Demolition: Take an investment banker apart, and what do you find?

By Carlos Delgado
20 April 2016

Directed by Jean-Marc Vallée; screenplay by Bryan Sipe

Demolition is the new film from Canadian-born director Jean-Marc Vallée (Dallas Buyers Club, Wild). The film tells the story of Davis Mitchell (Jake Gyllenhaal), a New York investment banker working for a $6 billion firm who experiences an emotional unraveling after his wife dies in an automobile accident. While the film purports to give us an unvarnished look at the inner life of its protagonist, in truth Demolition is little more than a pastiche of clichés and easy outs, many of which serve to reinforce some of the most pernicious myths about American life.

Demolition

After a brief scene between Davis and his wife that highlights the upper-class dullness and predictability of their marriage, Davis awakes in a hospital waiting room. He is told of his wife’s death by his father-in-law Phil (Chris Cooper), who is also his boss at the investment firm. Davis’ reaction is an odd sort of numb indifference, bordering on nonchalance. Unable to mourn the death of a woman to whom he had never felt much of a connection, Davis unfeelingly goes through the motions of grief and funerary ritual, at one point even needing to practice crying before a mirror.

A malfunctioning vending machine in the hospital waiting area prompts Davis to write several letters of complaint to the vending machine company, wherein he improbably spills his guts about his loveless marriage, his unfulfilling bourgeois lifestyle, his disdain for his father-in-law, his petty grievances about modern life, etc. The letters attract the attention of Karen (Naomi Watts), a customer service representative stuck in her own unhappy relationship. Despite fears of making a “dangerous” personal connection, Karen secretly begins following Davis around the city.

Though he tries to maintain his daily routine, Davis begins to sense that something is deeply wrong at the center of his reality, and that his life must be taken apart piece by piece to find the source of his discontent. He externalizes this desire and begins obsessively disassembling appliances and electronics that have begun to malfunction, including his refrigerator, his work computer, a cappuccino machine... He begins working with a home demolition crew, finding destruction and physical exertion to be a form of therapy.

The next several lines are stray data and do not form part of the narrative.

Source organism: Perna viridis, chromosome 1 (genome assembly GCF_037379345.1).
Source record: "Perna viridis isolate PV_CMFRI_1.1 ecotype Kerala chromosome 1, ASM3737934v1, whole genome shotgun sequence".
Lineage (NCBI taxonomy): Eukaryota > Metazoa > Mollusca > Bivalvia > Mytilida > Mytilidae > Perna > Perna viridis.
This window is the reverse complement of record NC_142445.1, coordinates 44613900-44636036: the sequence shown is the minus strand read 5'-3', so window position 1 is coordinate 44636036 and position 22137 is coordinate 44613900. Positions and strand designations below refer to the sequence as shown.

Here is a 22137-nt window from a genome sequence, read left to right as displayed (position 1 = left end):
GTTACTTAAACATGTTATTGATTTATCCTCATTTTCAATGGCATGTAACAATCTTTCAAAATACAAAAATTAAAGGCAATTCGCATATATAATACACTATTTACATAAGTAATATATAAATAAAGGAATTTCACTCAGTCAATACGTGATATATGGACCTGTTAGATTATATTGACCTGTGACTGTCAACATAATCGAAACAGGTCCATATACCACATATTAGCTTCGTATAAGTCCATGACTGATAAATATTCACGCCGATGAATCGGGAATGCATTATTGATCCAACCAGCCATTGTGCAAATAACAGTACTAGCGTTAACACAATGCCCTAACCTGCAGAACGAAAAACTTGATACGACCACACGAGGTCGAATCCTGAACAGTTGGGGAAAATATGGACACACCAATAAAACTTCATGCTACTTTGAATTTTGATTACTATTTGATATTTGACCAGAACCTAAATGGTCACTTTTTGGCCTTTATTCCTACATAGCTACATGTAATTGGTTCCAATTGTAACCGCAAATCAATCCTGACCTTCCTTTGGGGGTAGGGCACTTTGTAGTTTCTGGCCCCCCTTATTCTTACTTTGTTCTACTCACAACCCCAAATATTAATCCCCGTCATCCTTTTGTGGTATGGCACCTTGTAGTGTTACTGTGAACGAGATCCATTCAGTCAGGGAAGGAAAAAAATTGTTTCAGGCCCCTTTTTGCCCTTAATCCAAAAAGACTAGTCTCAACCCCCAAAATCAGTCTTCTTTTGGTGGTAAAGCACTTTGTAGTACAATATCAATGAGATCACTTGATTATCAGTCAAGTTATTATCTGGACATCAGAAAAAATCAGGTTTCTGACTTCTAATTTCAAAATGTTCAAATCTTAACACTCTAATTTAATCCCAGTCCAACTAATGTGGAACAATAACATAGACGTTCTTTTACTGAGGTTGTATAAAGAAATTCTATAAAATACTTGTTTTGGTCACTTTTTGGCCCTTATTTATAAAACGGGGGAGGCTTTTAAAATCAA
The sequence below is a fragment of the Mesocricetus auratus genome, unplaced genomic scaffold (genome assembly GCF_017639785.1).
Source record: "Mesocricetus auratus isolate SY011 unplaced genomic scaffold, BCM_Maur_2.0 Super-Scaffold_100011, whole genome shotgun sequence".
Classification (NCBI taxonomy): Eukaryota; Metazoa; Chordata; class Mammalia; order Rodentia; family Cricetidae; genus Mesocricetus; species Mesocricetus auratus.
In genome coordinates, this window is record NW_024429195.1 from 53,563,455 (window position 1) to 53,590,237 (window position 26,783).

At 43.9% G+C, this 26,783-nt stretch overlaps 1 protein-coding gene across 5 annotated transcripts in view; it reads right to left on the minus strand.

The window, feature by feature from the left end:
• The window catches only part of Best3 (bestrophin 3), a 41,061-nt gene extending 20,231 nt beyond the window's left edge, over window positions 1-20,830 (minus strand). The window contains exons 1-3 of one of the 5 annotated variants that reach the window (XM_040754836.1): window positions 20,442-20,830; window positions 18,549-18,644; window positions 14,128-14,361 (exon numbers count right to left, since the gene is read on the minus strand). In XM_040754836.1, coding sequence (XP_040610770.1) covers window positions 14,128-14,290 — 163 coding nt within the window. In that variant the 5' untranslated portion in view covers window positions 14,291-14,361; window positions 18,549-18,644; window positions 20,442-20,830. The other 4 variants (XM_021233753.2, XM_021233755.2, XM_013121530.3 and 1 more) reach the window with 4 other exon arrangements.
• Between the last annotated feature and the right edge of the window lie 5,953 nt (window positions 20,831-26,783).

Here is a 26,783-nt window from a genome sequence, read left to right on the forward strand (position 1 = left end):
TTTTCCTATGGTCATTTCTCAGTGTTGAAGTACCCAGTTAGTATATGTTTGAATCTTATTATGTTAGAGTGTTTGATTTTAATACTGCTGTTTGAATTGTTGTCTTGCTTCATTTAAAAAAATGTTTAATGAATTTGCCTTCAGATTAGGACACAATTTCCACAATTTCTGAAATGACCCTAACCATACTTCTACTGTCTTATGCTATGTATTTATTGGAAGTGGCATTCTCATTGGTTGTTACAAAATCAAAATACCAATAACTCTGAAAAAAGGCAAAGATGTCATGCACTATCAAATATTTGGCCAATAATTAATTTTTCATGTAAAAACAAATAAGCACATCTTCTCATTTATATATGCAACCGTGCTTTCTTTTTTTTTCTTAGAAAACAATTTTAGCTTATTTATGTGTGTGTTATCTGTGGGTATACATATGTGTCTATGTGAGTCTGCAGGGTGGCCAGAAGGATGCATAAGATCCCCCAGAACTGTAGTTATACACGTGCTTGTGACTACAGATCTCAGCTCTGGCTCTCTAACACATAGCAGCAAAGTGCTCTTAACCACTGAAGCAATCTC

Demolition

Davis forms a bond with Karen’s moody 15-year-old son Chris (Judah Lewis), and the two of them take a pair of sledgehammers to Davis’ expensively decorated, upper-class home. The demolition uncovers evidence of his wife’s secret life, and Davis confronts his in-laws. The latter portion of the film proceeds exactly as one would expect.

Though Vallée showed promise with Dallas Buyers Club (2013), in which the AIDS epidemic was movingly and sensitively dramatized with powerful performances from Matthew McConaughey and Jared Leto, the director followed that up with the pedestrian Wild (2014) and now this tepid effort. It would seem that the social themes found in Dallas Buyers Club were only incidental to the director’s real interest, which lies primarily in individuals forcing their way past their own emotional roadblocks, often undertaking an extreme physical effort to do so.